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Ramadi, Iraq, Offensive Delays Efforts To Take Back Mosul


We heard from Scott that the fight against ISIS in Iraq is one of the big questions President Obama faced at the end of the G7 conference. It was June of last year when ISIS invaded Mosul. The feeble Iraqi security forces fled and the militants settled in as rulers of the city. And many are asking why a year on there hasn't been a counter offensive. NPR's Alice Fordham is in Iraq, and she reports there's no force willing and able to lead that charge.

ALICE FORDHAM, BYLINE: To get a handle on the situation in Mosul, I ride with General Hazhar Zegri, a Kurdish commander in northern Iraq, down to the front line where his men are faced off against ISIS.

GENERAL HAZHAR ZEGRI: (Foreign language spoken).

UNIDENTIFIED INTERPRETER: Those village are - the Daesh are there now.

FORDHAM: Daesh, the Arabic nickname for ISIS, and as we speed along the hot, dry plains in a bulletproof car, Zegri says the group fires rockets from those villages at his men's defenses.


FORDHAM: When we reach an outpost on the front line, a soldier brings out a rocket that fell recently. It has thick, twisted fins and looks homemade.

UNIDENTIFIED MAN: (Foreign language spoken).


FORDHAM: They say the rockets are noisy but do nothing to push back this front line, which has been in place for nine months, dug in with ditches and sandbags. And that's the way things are around Mosul - entrenched. The Kurdish soldiers known as Peshmerga say they can defend their turf from ISIS, but Mosul itself is seeded with IEDs, surrounded by blast walls and ditches full of oil ready to be set alight and defended by perhaps 1,200 extremist fighters whose goal is to die in battle. It's going to be hard to take back.

Back at base, General Zegri invites us to lunch. Over okra stew and roast lamb he says part of the problem is the armed forces in Iraq aren't united. Army leaders in Baghdad don't coordinate with Kurdish forces in the north.

ZEGRI: (Foreign language spoken).

FORDHAM: And because Mosul is populous it will be hard to take back without massive civilian casualties.

ZEGRI: (Foreign language spoken).

FORDHAM: Another problem is sectarian. A large part of the fighting against ISIS in Iraq these days is being done by Shiite militias allied with the government. ISIS is a Sunni group and most everyone in Mosul is Sunni and likely to be afraid of the militias, which have been accused of targeting Sunni civilians. General Zegri says a Shiite force would be a disaster. A few thousand Sunni fighters led by a former governor of Mosul have been receiving training, but no one thinks they're strong enough to take the city by themselves.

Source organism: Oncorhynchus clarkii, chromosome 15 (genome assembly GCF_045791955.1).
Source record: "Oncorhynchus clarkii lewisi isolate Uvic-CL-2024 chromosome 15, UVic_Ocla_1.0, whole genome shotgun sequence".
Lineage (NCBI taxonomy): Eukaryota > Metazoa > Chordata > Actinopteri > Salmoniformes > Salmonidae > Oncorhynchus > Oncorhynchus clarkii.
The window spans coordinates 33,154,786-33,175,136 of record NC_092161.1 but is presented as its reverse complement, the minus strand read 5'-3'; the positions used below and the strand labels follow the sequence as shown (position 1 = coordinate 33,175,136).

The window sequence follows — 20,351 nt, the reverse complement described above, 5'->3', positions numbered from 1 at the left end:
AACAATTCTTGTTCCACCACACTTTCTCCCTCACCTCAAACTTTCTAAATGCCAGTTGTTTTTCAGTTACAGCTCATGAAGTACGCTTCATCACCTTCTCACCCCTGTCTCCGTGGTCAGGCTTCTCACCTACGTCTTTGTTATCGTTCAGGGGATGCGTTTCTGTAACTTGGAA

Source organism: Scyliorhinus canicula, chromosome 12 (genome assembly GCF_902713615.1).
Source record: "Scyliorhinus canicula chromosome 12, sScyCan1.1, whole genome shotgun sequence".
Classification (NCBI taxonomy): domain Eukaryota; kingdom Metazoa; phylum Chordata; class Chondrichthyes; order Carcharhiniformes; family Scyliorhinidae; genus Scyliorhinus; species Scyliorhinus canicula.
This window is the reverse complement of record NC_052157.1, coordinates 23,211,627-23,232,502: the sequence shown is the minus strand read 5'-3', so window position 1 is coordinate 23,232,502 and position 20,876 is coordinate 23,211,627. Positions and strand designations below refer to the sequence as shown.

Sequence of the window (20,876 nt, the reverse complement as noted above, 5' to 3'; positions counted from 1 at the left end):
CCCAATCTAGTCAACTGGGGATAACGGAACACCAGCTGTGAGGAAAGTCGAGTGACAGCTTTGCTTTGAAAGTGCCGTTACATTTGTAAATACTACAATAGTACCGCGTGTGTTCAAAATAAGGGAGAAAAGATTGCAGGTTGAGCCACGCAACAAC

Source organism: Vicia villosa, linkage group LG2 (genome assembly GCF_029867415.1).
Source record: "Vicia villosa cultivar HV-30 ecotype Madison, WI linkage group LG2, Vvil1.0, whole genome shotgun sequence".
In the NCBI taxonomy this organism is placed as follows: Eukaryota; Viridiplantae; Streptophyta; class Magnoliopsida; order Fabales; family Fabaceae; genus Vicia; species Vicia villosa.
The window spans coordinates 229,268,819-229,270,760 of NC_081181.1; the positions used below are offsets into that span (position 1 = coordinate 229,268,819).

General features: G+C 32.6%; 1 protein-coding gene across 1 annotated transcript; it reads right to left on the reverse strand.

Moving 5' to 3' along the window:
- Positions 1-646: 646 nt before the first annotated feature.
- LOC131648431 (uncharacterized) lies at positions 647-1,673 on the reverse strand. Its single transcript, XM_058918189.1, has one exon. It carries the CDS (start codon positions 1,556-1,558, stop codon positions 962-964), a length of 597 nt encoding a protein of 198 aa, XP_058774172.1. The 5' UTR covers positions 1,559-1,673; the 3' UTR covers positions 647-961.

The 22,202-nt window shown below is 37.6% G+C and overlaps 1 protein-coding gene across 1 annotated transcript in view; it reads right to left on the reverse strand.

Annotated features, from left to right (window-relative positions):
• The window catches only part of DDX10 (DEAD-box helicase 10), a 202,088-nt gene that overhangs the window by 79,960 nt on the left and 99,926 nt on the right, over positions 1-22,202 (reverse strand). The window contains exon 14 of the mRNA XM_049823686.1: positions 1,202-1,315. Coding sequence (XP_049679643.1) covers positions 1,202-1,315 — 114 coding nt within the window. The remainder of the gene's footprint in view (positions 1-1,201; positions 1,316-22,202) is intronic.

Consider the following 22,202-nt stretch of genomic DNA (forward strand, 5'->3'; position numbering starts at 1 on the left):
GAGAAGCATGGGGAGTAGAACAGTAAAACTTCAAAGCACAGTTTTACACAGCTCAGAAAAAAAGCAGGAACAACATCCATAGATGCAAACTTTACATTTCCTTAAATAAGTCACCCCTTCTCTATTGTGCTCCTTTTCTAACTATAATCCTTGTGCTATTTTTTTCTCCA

ZEGRI: (Foreign language spoken).

FORDHAM: And General Zegri says there's another factor too - Anbar. That's the province west of Baghdad were ISIS took the city of Ramadi last month. I speak with a senior military leader from the U.S.-led coalition against ISIS about this. He won't give his name or be recorded, but he says Ramadi caught us by surprise, and it shouldn't have done. That battle to take back Ramadi is now consuming much coalition and Iraqi effort that's at least delayed plans for a Mosul offensive. U.S.-led airstrikes are ongoing against ISIS targets, but the group is apparently still well-funded and supplied. Some diplomats mention the end of the year for an offensive, though one wondered in private if Mosul would ever be retaken, if ISIS might not be moving toward being a state.


FORDHAM: I meet another Kurdish general, Mohammed Ali Muqdeed, who comes for dinner in the city of Erbil right after a week on the front line. He says military assessments of Mosul are actually missing the point.

GENERAL MOHAMMED ALI MUQDEED: (Through interpreter) We have to think about the political before the military. The military, it's easy.

FORDHAM: It's that sectarian problem again - the Sunnis of Mosul believe they've been persecuted by a Shiite-dominated government. That government has got to reach out to the Sunnis or many of them will side with ISIS.

MUQDEED: (Foreign language spoken).

FORDHAM: General Muqdeed says when we fight we should be trying to achieve peace to solve the problem. But if Iraq fights ISIS in Mosul without a political agreement first, they will only make the problem bigger and bigger. Alice Fordham, NPR News, northern Iraq. Transcript provided by NPR, Copyright NPR.

Alice Fordham is an NPR International Correspondent based in Beirut, Lebanon.
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